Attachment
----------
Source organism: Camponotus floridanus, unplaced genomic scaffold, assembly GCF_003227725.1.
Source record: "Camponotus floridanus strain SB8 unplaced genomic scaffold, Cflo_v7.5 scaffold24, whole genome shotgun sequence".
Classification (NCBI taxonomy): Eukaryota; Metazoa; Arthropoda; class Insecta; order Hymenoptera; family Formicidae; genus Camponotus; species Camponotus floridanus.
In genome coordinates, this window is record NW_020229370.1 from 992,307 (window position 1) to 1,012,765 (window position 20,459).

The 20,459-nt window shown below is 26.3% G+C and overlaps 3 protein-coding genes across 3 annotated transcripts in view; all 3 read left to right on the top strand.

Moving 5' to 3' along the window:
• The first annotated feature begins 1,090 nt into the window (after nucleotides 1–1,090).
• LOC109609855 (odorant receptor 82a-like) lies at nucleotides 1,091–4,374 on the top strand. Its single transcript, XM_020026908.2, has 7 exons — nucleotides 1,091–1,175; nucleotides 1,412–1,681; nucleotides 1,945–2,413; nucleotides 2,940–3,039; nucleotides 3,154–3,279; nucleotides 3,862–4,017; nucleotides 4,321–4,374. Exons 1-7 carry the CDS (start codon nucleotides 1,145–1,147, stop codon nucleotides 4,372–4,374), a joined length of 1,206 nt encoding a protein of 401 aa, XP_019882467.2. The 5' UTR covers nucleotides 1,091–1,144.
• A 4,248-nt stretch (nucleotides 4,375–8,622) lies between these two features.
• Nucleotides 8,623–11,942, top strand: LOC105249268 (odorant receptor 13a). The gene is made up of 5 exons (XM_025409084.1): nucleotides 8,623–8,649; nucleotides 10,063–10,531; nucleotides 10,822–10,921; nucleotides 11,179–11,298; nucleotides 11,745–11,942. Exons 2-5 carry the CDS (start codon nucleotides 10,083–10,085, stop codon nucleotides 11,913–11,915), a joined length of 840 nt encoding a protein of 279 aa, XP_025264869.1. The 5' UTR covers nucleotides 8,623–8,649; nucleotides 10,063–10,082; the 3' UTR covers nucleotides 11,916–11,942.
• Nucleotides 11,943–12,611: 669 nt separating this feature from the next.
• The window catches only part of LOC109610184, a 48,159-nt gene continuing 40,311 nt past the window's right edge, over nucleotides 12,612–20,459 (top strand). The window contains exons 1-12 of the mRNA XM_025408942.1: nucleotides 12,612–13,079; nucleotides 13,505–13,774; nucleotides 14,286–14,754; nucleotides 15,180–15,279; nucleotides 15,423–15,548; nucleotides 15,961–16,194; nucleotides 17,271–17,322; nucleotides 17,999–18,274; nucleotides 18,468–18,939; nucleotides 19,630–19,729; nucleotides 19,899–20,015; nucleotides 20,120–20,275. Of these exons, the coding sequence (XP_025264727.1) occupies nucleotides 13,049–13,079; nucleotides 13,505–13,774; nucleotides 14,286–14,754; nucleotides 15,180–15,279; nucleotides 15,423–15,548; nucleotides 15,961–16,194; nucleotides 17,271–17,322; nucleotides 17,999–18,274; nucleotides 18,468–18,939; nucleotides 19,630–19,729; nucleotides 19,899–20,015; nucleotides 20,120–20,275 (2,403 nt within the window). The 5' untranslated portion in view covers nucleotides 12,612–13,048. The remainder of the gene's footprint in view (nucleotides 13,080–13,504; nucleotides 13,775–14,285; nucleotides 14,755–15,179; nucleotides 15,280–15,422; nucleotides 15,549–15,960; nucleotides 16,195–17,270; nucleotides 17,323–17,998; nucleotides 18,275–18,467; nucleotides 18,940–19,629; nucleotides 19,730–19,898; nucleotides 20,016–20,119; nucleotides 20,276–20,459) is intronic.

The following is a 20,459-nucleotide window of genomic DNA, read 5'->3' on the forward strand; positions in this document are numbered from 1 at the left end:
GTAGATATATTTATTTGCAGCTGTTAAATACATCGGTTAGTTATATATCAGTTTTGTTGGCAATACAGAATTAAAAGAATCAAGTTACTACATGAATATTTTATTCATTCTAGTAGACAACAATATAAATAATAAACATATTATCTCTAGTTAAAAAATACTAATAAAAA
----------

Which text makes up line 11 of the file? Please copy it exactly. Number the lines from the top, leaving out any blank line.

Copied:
• Nucleotides 11,943–12,611: 669 nt separating this feature from the next.